Fate of the pedestal
Children of the Bible Series
Jewish Family Identity Forum
By Candace R. Kwiatek, The Dayton Jewish Observer
I recently read the acclaimed biography The Other Wes Moore: One Name, Two Fates by Wes Moore. Like two photo albums set side by side, it alternately traces the lives of two African-American men with the same name.
Born about the same time in the same Baltimore neighborhood, both Weses were poor, fatherless, and surrounded by crime and drugs. One became a Rhodes scholar, an investment banker, and an author. The other became a convicted and permanently incarcerated murderer.
Unexpectedly, Moore’s memoir mirrored the themes that have been developing in this new series: As humans, we are endowed with free will, we create ourselves through the choices we make and the actions we take, and we are responsible for the consequences.
As we turn to a new photo spread in the album of biblical children, we come across these themes again, but this time through a new lens.
Following the tragedy of Cain and Abel, the next biblical drama featuring children involves the adult sons of Noah: Shem, Ham, and Japheth.
The Bible recounts that once the Flood has receded, Noah plants a vineyard and becomes drunk on wine, uncovering himself within his tent.
Ham sees him uncovered and tells his brothers outside. Shem and Japheth cover Noah, averting their eyes to avoid seeing their father naked. When Noah awakens, he realizes what has happened, blesses Shem and Japheth with goodness, and curses Ham with slavery (Gen. 9:20-27).
While some sources suggest that there was at one time more to the story than this bare bones outline, early commentators focus on the simple plot and its most obvious message: filial respect for a parent.
However it seems odd that such an extreme and disquieting tale — one usually avoided until adulthood for that matter — was crafted simply to teach respect for parents. So what else might be going on?
At the beginning of the story, Noah is singled out as the one righteous man in a world “immersed in jealousy, greed, theft, violence, lying, intolerance, deception and fraud (Rabbi Shraga Simmons, Noah’s Ark, based on Sanhedrin 57a).”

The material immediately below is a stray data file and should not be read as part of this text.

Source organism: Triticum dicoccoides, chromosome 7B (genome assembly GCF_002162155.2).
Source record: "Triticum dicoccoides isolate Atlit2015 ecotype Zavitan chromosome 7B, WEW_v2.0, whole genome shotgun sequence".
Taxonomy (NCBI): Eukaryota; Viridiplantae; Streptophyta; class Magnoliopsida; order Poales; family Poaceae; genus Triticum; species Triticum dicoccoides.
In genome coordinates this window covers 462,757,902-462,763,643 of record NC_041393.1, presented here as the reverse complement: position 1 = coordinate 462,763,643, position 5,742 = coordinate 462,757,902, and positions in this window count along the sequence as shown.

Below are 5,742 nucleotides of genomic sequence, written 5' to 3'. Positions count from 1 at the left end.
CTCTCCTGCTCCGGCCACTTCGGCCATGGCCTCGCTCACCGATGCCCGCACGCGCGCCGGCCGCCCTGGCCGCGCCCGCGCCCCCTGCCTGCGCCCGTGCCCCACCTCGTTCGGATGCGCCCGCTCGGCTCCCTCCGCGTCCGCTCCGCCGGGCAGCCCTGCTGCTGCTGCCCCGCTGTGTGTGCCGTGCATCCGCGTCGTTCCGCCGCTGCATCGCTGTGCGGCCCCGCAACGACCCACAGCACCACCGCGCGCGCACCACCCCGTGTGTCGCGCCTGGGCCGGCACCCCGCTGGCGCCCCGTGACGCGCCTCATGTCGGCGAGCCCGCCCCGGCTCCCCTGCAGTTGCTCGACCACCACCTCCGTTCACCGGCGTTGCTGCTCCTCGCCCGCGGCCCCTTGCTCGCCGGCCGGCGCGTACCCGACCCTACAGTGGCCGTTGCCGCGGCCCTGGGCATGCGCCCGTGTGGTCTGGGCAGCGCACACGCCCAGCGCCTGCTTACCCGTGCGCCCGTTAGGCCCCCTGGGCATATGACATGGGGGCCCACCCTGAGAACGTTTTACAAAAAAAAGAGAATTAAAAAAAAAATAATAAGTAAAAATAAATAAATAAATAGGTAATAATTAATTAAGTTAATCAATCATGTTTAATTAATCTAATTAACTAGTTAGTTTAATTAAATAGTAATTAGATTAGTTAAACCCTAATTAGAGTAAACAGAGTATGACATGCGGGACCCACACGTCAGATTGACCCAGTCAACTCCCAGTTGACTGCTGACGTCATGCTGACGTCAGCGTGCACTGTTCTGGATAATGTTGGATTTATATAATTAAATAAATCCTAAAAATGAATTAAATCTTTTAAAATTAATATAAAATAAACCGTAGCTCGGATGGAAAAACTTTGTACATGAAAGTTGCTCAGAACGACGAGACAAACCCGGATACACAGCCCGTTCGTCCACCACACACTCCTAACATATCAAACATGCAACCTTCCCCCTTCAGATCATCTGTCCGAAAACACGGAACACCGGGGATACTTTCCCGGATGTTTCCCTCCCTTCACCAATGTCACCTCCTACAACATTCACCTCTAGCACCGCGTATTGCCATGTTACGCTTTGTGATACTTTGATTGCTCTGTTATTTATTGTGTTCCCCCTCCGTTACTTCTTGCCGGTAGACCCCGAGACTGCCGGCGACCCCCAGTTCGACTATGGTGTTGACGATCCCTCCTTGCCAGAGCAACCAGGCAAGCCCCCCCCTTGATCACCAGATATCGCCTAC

Yet, when God tells Noah that He plans to destroy the entire world except for a select few survivors, the supposedly righteous Noah is complacent.
“When he is finished building, he boards the ark with his family and the designated animals, leaving everyone else to perish,” writes Rabbi Ari Kahn in A Righteous Tzaddik.
As one of the lone survivors of the Flood, how does Noah cope? Kahn continues, “He plants a vineyard and then gets drunk on the wine.”
What about Noah’s sons? Like the two Weses, Shem, Ham, and Japheth grew up in a depraved environment. We know little about them other than that, influenced by their culture and peers, they do not merit the label of “righteous” like their father.
Yet, we can imagine that as youngsters, like most children, they envisioned their dad up on a pedestal, almost a super-hero.
You can hear their voices filled with pride: “My Dad is gooooood!” “My Dad is the smartest man in the world!” “My Dad is building an ark.”
Even as young married men, Noah’s sons probably idolized him. After all, he was their dad.
He saved his family. He even spoke with God. Why shouldn’t he be on a pedestal?